Mar 25, 2018
Long ago, I was mesmerised by a collection of art pieces. They looked so realistic that I wondered what the point is of copying the real objects in such fidelity.
Art is often perceived as a way of detachment from the reality, a key to unlocking some hidden meaning in the world that surrounds us. This is not completely true for art genres like Hyperrealism, where the boundary between reality and art is practically erased. Several branches of realism are clearly focused on producing artwork which resembles a real-life image, some of them even going further and beyond. (Hyperrealism in Art, WIDEWALLS)
I faced same, or stronger feeling of confusion yesterday when I encountered this video clip of this synthesised human recreated with the state-of-art real-time motion capture technology. (Source : Venturebeat.com)
Epic Games, CubicMotion, 3Lateral, Tencent, and Vicon took a big step toward creating believable digital humans today with the debut of Siren, a demo of a woman rendered in real-time using Epic’s Unreal Engine 4 technology.
Rather than digitally animating the digital character by hand, Cubic Motion’s computer vision technology empowered producers to conveniently and instantaneously create digital facial animation.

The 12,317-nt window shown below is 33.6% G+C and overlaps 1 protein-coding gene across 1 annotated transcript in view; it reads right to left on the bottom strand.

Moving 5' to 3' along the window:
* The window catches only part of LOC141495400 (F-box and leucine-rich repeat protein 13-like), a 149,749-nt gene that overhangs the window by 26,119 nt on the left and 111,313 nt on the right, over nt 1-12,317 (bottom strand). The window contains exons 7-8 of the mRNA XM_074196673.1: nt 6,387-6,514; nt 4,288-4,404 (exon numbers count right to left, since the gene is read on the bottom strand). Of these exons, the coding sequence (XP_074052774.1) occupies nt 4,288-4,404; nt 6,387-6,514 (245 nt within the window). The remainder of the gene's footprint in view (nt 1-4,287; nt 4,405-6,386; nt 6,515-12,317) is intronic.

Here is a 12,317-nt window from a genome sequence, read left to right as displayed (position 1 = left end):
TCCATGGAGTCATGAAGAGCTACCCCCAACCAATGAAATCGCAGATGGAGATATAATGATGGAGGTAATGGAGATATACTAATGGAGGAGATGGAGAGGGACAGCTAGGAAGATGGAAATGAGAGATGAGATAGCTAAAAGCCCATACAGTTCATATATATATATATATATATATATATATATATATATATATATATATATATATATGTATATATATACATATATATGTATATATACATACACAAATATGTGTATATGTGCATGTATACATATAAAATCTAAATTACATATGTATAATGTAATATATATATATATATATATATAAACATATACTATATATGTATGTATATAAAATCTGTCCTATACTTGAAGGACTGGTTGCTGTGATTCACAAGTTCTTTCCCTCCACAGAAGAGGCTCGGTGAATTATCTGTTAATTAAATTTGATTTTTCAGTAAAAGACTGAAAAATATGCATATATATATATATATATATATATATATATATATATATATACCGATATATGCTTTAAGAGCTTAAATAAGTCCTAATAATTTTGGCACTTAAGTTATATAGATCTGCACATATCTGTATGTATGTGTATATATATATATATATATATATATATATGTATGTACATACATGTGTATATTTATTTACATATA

“Creating believable digital characters that you can interact with and direct in real-time is one of the most exciting things that has happened in the computer graphics industry in recent years,” said Epic Games chief technology officer Kim Librei, during a press briefing on this Wednesday morning at GDC(Game Development Conference).
This video illustrates the procedure to create this digital human. Cubic Motion’s motion-capture technology allows a live actor to perform within the entertainment and game world in real-time. The technology transforms the production process, allowing directors and producers to see the result instantly and perform continuous retakes, saving time and money when developing games, film, TV and virtual assistants.
The technological advance with AR/VR technology allows us to even EXPERIENCE or FEEL the other side of reality rather than just enjoying the stationary art pieces in the gallery. We can walk inside the virtual reality and get the multi-sensory feedback when touching objects.
It perhaps requires us to be wiser enough to be wary of the possibility of misuse of this technology than remaining as an appreciator of the art piece. The virtual image of human could be easily synthesised from fabricated information.